Education part of inequality story, Fed post says


Education is partly to blame for the rise in inequality, according to Atlanta Fed economists.

That’s not a reason to discourage schooling, they wrote this week, but it might be helpful in figuring out what to do about the yawning economic gap between Americans at the top and those farther down the chain.

In short: people with more education are doing better, people with high school or less are doing worse.

The economists tried to “control for” experience and age, that is, to mathematically eliminate them as factors. When they did, they found that higher wages paid to older, more experienced workers, was not a cause.

However, they found that education had an outsized impact.

“We intend this post to add to the evidence that growing educational attainment has contributed to rising inequality,” wrote research economist Julie L. Hotchkiss and Fernando Rios-Avila, a research scholar at the Levy Economics Institute of Bard College.

The researchers were quick to add that they are not saying that education is the only reason for rising inequality. And they likewise emphasized that they are not saying more education is a bad thing.

But the evidence is clear, they wrote, that there is a link between education and inequality “and understanding that association will be central to understanding the overall growth in inequality in the United States.”

The Fed economists don’t try to explain what is behind their finding.

But for many years, there has long been a “premium” – that is, higher pay – for most people with more education. On average, people with less education have made less.

It’s just that the economic impact of that split has grown harsher.

Many jobs that used to provide decent incomes to low-educated workers have been eliminated. At the same time, hiring in the past several years has been anemic, so many people with college education have been applying for jobs that in the past did not require a degree.

That only pushes other workers farther down the economic ladder. And that outcome is worst for those who do not finish high school.

As a political issue, inequality is controversial, raising the question of whether government policy is partly responsible and whether policy changes should address it. There have been arguments as well, about the causes of inequality.

Liberals have often blamed tax policies and CEO pay. In contrast, Stephen Moore of the conservative Heritage Foundation, argued recently that rising inequality was caused by policies in more liberal states.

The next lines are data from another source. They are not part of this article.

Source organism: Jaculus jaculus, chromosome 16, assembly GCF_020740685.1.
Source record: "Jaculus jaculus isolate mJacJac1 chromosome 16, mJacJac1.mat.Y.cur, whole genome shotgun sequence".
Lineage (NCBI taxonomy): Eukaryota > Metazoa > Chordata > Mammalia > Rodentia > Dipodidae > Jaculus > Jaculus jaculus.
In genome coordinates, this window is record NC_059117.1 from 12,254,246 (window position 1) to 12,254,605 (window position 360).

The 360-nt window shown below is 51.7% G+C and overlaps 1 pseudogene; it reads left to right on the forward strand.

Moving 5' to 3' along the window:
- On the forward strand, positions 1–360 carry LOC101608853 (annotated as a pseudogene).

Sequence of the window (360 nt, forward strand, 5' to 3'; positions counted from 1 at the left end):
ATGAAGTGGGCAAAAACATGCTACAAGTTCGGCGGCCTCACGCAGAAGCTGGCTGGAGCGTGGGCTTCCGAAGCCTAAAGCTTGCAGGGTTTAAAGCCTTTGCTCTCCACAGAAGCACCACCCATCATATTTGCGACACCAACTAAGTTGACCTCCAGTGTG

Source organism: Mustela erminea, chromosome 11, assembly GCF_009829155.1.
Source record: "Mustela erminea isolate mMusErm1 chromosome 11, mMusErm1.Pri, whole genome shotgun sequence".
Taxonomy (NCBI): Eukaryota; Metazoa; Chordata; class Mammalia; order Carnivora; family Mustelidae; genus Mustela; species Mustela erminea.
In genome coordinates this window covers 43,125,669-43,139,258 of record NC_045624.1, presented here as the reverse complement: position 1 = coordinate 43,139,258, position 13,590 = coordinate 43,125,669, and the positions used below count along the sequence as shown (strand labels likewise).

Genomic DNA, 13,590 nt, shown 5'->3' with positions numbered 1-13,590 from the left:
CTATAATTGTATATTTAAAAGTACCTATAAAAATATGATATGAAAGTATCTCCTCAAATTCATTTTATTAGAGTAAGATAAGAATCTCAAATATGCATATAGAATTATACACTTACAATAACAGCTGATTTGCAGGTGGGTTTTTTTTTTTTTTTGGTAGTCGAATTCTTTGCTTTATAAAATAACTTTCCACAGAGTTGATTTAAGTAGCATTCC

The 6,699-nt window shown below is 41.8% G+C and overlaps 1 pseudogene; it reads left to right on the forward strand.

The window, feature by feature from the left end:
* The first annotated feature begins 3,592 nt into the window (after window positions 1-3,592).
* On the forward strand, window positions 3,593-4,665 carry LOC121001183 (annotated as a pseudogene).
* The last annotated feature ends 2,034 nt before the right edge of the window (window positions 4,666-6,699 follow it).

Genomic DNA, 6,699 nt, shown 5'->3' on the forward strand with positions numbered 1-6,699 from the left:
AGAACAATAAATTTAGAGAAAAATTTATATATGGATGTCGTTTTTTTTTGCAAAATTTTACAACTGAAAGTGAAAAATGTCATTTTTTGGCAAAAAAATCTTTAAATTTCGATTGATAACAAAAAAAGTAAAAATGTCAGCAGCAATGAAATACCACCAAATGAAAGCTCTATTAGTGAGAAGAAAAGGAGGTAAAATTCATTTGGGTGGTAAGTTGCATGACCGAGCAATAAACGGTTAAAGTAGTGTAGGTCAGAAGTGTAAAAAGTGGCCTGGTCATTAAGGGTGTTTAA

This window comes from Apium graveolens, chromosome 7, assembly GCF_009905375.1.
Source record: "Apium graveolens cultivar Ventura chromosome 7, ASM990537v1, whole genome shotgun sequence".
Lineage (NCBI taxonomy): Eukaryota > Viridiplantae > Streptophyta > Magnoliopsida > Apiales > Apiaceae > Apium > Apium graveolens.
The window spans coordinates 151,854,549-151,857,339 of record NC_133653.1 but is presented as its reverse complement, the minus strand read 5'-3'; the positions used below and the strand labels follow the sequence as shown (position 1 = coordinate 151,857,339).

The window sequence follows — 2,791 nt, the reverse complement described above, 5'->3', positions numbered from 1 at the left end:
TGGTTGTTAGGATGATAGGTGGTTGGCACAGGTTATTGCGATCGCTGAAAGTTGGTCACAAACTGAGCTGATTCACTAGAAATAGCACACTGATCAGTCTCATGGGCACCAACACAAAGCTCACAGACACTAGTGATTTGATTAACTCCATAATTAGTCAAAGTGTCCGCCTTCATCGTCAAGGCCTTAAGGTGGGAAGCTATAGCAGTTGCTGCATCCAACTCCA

But as an economic issue, the existence of greater inequality is supported by substantial evidence, write Hotchkiss and Rios-Avila. “There is little debate about whether income inequality has been rising in the United States for some time, and more dramatically recently.”

Inequality has been growing steadily greater since the late 1970s, according to the most-cited measure, which is known as the Gini Coefficient. But only in the last few years has concern about inequality grown, perhaps fueled in by the struggles of many Americans to get ahead – even before the vicious recession of 2007-09 and the tepid recovery since.

Many economists have argued that “real” American wages, that is, wages adjusted for inflation, have been largely stagnant since the early 1970s, except for several years starting with the boom of the late 1990s.

A separate study by Rios-Avila and Hotchkiss — done recently for the Levy Institute – concluded that it has become even worse than that: Inflation-adjusted wages since the recession of 2001 have actually declined.


Reader Comments ...


Next Up in Business

Massive Georgia nuclear project scores a partial vote to continue
Massive Georgia nuclear project scores a partial vote to continue

An organization that represent city utilities in Georgia voted Monday to keep the nuclear power expansion of Plant Vogtle alive, despite continued cost overruns and delays. But Vogtle’s future isn’t yet settled, even with the unanimous vote for approval by the board of the Municipal Electric Authority of Georgia.  As of Monday afternoon...
Air France to fly A380 super jumbo jet from Atlanta
Air France to fly A380 super jumbo jet from Atlanta

Air France plans to begin flying the super jumbo Airbus A380 jet from Atlanta to Paris starting next spring. As of March 31, 2019, Air France will operate one of its two daily flights from Hartsfield-Jackson International to Paris-Charles de Gaulle on its 516-passenger A380. Air France, a joint venture partner of Atlanta-based Delta Air Lines...
Your eggs probably aren't cage-free
Your eggs probably aren't cage-free

For some time, it seemed like the plight of egg-laying hens-confined to cages so small they can't even spread their wings-was ending. Restaurants, retailers, hotels and manufacturers, as well as food service and hospitality groups, suddenly recognized that consumer revulsion might cost them real money. So they rushed to announce self-imposed deadlines...
Troubled Georgia nuclear project faces another fateful moment
Troubled Georgia nuclear project faces another fateful moment

The future is again in question for a multi-billion expansion of Plant Vogtle in Georgia. But consumers are likely to pay for the nuclear power project even if it’s never completed. By the end of day Monday, energy organizations from around the state are supposed to vote on whether the expansion should be kept alive despite repeated delays and...
More Stories